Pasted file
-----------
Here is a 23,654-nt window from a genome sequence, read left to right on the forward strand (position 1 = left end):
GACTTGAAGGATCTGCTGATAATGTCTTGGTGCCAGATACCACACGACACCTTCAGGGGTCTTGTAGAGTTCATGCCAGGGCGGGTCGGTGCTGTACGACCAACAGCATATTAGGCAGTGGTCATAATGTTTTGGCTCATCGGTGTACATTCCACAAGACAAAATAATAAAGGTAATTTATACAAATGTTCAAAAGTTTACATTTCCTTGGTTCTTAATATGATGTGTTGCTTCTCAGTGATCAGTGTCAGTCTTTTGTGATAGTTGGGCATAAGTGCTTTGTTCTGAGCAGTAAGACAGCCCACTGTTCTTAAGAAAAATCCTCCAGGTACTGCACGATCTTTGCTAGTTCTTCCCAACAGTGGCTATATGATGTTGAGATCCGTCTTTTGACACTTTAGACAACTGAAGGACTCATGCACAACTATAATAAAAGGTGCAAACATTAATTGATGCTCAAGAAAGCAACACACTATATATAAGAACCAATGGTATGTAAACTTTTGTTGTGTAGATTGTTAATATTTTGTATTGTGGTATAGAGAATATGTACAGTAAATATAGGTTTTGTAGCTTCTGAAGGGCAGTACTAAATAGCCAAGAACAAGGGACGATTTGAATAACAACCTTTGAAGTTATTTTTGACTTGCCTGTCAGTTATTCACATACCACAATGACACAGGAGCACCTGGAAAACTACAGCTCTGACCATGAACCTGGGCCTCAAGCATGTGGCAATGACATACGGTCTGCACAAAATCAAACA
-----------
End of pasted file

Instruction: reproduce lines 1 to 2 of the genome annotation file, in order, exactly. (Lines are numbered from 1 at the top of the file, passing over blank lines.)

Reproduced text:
Here is a 23,654-nt window from a genome sequence, read left to right on the forward strand (position 1 = left end):
GACTTGAAGGATCTGCTGATAATGTCTTGGTGCCAGATACCACACGACACCTTCAGGGGTCTTGTAGAGTTCATGCCAGGGCGGGTCGGTGCTGTACGACCAACAGCATATTAGGCAGTGGTCATAATGTTTTGGCTCATCGGTGTACATTCCACAAGACAAAATAATAAAGGTAATTTATACAAATGTTCAAAAGTTTACATTTCCTTGGTTCTTAATATGATGTGTTGCTTCTCAGTGATCAGTGTCAGTCTTTTGTGATAGTTGGGCATAAGTGCTTTGTTCTGAGCAGTAAGACAGCCCACTGTTCTTAAGAAAAATCCTCCAGGTACTGCACGATCTTTGCTAGTTCTTCCCAACAGTGGCTATATGATGTTGAGATCCGTCTTTTGACACTTTAGACAACTGAAGGACTCATGCACAACTATAATAAAAGGTGCAAACATTAATTGATGCTCAAGAAAGCAACACACTATATATAAGAACCAATGGTATGTAAACTTTTGTTGTGTAGATTGTTAATATTTTGTATTGTGGTATAGAGAATATGTACAGTAAATATAGGTTTTGTAGCTTCTGAAGGGCAGTACTAAATAGCCAAGAACAAGGGACGATTTGAATAACAACCTTTGAAGTTATTTTTGACTTGCCTGTCAGTTATTCACATACCACAATGACACAGGAGCACCTGGAAAACTACAGCTCTGACCATGAACCTGGGCCTCAAGCATGTGGCAATGACATACGGTCTGCACAAAATCAAACA